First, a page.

SQLite Driver#

Available for: C/C++, GLib/Ruby, Go, Python, R

The SQLite driver provides access to SQLite databases.

This driver is essentially a “reference” driver that was used during ADBC development. It generally supports most ADBC features but has not received attention to optimization.


For conda-forge users:

mamba install libadbc-driver-sqlite
# For conda-forge
mamba install adbc-driver-sqlite

# For pip
pip install adbc_driver_sqlite
# install.packages("remotes")
remotes::install_github("apache/arrow-adbc/r/adbcdrivermanager", build = FALSE)
remotes::install_github("apache/arrow-adbc/r/adbcsqlite", build = FALSE)

Install the C/C++ package and use the Go driver manager. Requires CGO.

go get github.com/apache/arrow-adbc/go/adbc/drivermgr


To connect to a database, supply the “uri” parameter when constructing the AdbcDatabase. This should be a filename or URI filename. If omitted, it will default to an in-memory database, but one that is shared across all connections.

#include "adbc.h"

// Ignoring error handling
struct AdbcDatabase database;
AdbcDatabaseNew(&database, nullptr);
AdbcDatabaseSetOption(&database, "driver", "adbc_driver_sqlite", nullptr);
AdbcDatabaseSetOption(&database, "uri", "<sqlite uri>", nullptr);
AdbcDatabaseInit(&database, nullptr);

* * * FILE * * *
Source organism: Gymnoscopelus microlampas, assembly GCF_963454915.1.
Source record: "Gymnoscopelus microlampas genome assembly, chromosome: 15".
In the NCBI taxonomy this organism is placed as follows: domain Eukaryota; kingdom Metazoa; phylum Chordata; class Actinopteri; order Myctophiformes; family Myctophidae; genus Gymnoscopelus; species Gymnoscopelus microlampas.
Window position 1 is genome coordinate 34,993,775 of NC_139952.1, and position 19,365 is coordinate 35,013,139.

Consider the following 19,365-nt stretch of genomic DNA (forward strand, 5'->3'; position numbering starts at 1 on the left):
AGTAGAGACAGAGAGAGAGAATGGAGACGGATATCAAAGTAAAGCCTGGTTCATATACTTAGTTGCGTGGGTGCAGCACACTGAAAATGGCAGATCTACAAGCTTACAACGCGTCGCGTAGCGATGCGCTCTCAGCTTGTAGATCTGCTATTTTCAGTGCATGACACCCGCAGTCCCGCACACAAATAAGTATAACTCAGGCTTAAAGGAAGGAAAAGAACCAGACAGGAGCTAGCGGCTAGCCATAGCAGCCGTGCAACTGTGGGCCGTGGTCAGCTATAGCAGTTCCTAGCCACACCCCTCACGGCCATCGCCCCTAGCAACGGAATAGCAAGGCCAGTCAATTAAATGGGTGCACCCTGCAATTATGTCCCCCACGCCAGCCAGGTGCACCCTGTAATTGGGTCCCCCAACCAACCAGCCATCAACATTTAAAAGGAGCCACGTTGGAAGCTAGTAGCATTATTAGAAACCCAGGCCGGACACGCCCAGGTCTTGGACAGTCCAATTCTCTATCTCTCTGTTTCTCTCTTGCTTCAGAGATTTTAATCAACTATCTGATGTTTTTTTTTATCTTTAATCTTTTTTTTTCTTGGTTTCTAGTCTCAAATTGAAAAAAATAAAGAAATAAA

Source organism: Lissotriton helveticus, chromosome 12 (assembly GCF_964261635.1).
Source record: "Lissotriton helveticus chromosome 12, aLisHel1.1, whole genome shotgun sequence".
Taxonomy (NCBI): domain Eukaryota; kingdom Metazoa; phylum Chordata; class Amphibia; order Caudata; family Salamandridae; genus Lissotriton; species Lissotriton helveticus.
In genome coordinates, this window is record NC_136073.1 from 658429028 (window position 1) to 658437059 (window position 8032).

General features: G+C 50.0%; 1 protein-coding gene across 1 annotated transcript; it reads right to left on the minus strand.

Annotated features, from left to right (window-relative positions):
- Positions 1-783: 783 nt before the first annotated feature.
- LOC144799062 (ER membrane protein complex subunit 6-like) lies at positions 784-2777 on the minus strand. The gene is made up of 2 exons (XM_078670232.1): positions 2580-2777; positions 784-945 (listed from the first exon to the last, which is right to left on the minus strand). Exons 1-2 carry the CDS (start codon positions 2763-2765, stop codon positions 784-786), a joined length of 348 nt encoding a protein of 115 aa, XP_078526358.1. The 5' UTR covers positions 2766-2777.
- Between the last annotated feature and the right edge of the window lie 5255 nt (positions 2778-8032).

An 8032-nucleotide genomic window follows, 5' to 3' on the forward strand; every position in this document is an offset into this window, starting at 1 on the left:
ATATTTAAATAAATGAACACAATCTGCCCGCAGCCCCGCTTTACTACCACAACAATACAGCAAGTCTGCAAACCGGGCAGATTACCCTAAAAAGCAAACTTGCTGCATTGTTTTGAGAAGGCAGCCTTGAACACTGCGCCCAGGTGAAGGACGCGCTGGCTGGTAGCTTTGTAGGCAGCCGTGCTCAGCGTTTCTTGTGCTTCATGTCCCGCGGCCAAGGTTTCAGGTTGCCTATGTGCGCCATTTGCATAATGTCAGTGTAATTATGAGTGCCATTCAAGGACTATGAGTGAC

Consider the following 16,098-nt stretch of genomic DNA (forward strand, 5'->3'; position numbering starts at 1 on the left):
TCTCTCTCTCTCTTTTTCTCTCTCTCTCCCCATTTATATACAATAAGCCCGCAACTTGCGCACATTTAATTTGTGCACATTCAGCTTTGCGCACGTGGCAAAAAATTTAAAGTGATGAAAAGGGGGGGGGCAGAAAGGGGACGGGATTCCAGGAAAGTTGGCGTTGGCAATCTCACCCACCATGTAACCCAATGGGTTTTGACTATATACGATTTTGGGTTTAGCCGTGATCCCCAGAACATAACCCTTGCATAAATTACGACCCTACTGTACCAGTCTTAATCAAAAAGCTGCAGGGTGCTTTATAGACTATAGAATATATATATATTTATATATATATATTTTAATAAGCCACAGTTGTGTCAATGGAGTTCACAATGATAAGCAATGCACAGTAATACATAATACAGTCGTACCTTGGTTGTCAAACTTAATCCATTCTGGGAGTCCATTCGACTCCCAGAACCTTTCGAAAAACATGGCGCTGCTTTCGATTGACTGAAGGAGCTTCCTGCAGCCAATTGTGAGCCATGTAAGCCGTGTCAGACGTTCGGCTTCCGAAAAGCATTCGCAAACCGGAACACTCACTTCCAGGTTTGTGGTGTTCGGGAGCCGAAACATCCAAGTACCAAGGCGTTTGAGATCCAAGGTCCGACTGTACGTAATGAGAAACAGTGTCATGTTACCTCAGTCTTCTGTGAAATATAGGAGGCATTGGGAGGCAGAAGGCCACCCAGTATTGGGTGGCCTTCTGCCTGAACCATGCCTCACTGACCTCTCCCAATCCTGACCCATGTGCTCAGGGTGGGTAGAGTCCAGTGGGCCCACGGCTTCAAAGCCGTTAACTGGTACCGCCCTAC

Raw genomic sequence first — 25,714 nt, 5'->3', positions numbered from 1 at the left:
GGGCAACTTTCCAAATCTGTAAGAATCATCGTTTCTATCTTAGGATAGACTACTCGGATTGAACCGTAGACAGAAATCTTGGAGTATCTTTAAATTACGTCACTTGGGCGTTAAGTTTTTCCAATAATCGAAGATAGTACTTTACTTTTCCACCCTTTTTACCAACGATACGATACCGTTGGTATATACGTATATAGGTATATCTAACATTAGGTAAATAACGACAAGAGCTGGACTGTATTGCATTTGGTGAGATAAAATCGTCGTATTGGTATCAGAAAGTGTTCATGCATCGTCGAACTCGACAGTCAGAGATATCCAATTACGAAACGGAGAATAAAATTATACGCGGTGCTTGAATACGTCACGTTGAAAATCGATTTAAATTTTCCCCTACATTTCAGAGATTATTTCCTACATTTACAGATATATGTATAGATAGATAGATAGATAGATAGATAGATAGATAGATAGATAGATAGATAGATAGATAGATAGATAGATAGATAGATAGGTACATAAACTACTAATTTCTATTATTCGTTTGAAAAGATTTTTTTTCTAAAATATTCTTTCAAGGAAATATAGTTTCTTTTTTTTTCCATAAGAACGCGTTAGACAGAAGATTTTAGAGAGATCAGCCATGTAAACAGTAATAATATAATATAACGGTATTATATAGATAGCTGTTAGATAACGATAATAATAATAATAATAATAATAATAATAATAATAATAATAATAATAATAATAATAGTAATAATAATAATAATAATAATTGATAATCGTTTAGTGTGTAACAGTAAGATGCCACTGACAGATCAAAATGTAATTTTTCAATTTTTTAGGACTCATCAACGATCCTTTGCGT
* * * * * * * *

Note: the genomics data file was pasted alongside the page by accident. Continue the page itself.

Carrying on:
import adbc_driver_sqlite.dbapi

with adbc_driver_sqlite.dbapi.connect() as conn:

# Use the driver manager to connect to a database
db <- adbc_database_init(adbcsqlite::adbcsqlite(), uri = ":memory:")
con <- adbc_connection_init(db)

You must have libadbc_driver_sqlite.so on your LD_LIBRARY_PATH, or in the same directory as the executable when you run this. This requires CGO and loads the C++ ADBC sqlite driver.

import (


func main() {
   var drv drivermgr.Driver
   db, err := drv.NewDatabase(map[string]string{
      "driver": "adbc_driver_sqlite",
      adbc.OptionKeyURI: "<sqlite uri>",
   if err != nil {
      // handle error

   cnxn, err := db.Open(context.Background())
   if err != nil {
      // handle error
   defer cnxn.Close()

Supported Features#

Bulk Ingestion#

Bulk ingestion is supported. The mapping from Arrow types to SQLite types is the same as below.

Partitioned Result Sets#

Partitioned result sets are not supported.


Transactions are supported.

Type Inference/Type Support#

SQLite does not enforce that values in a column have the same type. The SQLite driver will attempt to infer the best Arrow type for a column as the result set is read. When reading the first batch of data, the driver will be in “type promotion” mode. The inferred type of each column begins as INT64, and will convert to DOUBLE, then STRING, if needed. After that, reading more batches will attempt to convert to the inferred types. An error will be raised if this is not possible (e.g. if a string value is read but the column was inferred to be of type INT64).

In the future, other behaviors may also be supported.

Bound parameters will be translated to SQLite’s integer, floating-point, or text types as appropriate. Supported Arrow types are: signed and unsigned integers, (large) strings, float, and double.

Driver-specific options:


The size of batches to read. Hence, this also controls how many rows are read to infer the Arrow type.